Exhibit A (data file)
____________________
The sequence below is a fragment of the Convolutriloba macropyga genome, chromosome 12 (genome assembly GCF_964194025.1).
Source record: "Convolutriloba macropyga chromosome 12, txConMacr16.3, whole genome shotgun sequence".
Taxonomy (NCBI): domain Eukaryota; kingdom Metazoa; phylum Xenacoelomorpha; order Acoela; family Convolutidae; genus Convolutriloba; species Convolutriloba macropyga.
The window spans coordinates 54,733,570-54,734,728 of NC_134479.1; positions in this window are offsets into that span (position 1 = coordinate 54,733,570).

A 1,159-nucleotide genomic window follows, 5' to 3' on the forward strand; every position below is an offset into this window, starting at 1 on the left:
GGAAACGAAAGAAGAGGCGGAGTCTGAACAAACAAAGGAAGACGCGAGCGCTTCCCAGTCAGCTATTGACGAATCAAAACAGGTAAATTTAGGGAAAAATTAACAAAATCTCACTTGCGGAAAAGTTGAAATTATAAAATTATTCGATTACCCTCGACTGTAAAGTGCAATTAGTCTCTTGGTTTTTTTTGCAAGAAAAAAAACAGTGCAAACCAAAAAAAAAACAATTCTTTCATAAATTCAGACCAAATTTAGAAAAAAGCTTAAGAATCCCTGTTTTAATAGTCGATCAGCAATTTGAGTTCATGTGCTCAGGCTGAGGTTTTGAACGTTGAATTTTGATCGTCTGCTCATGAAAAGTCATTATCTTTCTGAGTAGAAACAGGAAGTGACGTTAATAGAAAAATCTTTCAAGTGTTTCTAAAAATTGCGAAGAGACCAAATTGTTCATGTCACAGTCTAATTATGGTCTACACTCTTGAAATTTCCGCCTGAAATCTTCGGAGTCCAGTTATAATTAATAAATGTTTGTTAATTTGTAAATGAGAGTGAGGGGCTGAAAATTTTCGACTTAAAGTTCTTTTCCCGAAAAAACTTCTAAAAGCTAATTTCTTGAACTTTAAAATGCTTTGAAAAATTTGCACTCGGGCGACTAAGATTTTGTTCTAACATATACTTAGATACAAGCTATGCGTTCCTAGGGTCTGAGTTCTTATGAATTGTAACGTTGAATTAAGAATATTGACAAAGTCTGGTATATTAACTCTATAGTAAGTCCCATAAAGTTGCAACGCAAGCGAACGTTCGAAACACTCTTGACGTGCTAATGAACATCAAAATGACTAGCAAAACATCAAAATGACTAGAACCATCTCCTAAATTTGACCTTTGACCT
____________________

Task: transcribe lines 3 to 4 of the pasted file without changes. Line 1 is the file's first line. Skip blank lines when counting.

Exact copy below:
Taxonomy (NCBI): domain Eukaryota; kingdom Metazoa; phylum Xenacoelomorpha; order Acoela; family Convolutidae; genus Convolutriloba; species Convolutriloba macropyga.
The window spans coordinates 54,733,570-54,734,728 of NC_134479.1; positions in this window are offsets into that span (position 1 = coordinate 54,733,570).